One of the main challenges faced by victims of San Diego nursing home abuse is the difficulty in identifying and documenting specific instances of poor care. Many area nursing home residents do not understand their right to receive proper care or recognize when they have received substandard treatment. Even when they are aware of negligence by employees, many seniors and their families are unsure what they should do to document the problem.
Documentation is often important in these matters, because judges, juries, and state regulatory bodies often rely on a paper trail to understand the sort of care that a resident received. Unfortunately, there remain lax standards when it comes to keeping track of reports of San Diego nursing home neglect. The problem exists throughout the state as facilities in all corners of California are currently not required to document when a resident or family member files a complaint suggesting substandard treatment.
One local advocate is seeking to change that, and is urging that the state pass legislation which would force nursing homes to keep track of neglect and abuse charges. The North Country Times reported on the legislative push last month. The effort is being spearheaded by Lynda Tammone, an area resident who became frustrated after her husband received substandard treatment while spending a year in a nearby nursing home following sudden health problems.
A former emergency medical technician, Mrs. Tammone carefully documented the care her husband received while at the facility. She found at least 27 separate instances of mistreatment including staff member’s failure to act on low blood sugar levels, failure to assess skin tears and abrasions, and failure to document skin problems on weekly reports. She eventually sent a letter to the California Department of Public Health explaining the problem. While the state department ultimately substantiated some of those claims, many other were deemed unsubstantiated because of documentation deficiencies.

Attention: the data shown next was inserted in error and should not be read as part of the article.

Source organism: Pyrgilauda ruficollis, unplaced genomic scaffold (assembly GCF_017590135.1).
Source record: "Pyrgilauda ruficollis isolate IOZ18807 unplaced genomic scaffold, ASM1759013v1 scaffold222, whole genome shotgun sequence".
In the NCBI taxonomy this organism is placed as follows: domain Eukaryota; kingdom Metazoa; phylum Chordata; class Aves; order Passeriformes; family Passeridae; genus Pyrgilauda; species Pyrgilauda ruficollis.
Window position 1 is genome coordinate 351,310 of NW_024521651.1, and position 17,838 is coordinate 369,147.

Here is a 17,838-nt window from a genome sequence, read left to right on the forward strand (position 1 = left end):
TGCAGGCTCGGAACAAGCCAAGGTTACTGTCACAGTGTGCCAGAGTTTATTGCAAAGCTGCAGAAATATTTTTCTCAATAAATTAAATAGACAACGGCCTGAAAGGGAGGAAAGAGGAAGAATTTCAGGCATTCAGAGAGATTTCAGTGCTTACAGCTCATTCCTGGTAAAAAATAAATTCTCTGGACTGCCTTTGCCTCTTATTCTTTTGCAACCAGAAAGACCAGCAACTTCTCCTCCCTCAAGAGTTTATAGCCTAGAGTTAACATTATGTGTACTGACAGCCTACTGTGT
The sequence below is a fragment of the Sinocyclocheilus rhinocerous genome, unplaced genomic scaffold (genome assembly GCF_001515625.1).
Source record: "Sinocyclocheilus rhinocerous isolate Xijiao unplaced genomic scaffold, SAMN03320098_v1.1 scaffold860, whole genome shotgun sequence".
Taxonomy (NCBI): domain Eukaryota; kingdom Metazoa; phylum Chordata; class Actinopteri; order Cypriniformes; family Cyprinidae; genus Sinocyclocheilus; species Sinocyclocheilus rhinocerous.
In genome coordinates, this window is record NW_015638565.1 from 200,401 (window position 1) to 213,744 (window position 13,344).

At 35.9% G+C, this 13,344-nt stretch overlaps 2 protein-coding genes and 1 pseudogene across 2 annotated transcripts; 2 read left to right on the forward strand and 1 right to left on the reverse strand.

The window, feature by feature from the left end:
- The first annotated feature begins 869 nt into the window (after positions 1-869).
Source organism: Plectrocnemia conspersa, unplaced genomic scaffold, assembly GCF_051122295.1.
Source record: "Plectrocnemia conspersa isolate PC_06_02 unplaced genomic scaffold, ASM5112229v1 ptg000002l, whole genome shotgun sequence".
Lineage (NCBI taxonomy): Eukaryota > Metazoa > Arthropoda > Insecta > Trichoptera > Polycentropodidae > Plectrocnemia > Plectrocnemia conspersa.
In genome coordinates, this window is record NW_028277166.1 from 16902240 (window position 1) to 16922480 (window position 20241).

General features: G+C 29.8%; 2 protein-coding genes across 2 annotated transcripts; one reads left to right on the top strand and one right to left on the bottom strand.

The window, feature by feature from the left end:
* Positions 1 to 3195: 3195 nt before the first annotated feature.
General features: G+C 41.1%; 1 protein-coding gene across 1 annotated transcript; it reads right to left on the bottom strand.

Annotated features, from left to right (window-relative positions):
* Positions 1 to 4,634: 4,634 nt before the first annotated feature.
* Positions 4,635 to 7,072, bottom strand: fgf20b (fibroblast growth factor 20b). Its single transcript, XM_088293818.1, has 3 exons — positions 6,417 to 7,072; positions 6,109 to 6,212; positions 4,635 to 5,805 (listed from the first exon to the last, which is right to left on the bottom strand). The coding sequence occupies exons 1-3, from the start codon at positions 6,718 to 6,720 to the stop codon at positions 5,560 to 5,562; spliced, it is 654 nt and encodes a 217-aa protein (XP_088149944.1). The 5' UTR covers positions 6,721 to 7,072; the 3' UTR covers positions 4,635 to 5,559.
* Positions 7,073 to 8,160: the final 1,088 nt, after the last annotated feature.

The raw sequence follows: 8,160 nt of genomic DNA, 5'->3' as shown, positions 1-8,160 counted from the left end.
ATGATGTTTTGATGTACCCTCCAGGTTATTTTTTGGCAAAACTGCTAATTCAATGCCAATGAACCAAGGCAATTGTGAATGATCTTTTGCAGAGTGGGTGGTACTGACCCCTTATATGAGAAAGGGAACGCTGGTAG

State inspectors explained that many allegations cannot be proven if they are not mentioned in a patient’s medical record. Therefore, if a facility fails to keep proper medical records of health problems or care complaints, then many genuine claims will go uncorrected by state officials. This apparent loophole is what is spurring Mrs. Tammone to seek legislative changes in the hopes of catching more instances of California nursing home neglect.
The bill likely faces strong opposition in the state legislature as large nursing home interests are likely to vehemently oppose efforts to keep track of care complaints. If these logs were kept, then elder care advocates would be able to more clearly show how a facility had notice of a certain problem and then failed to take corrective action.
Our San Diego nursing home neglect lawyer is well versed in the way that proper documentation is used to provide justice to families harmed by nursing home abuse and neglect. One of the main ways that an attorney aids in these situations is by understanding what facts are relevant in the legal system and knowing how such facts can be proven to a judge or jury. In the nursing home context, this includes recognizing the records that help prove a claim and identifying where evidence of poor treatment can be found. If you or a loved one may have been injured because of poor care, please visit a legal professional to learn how the truth about the treatment can be uncovered and reported.
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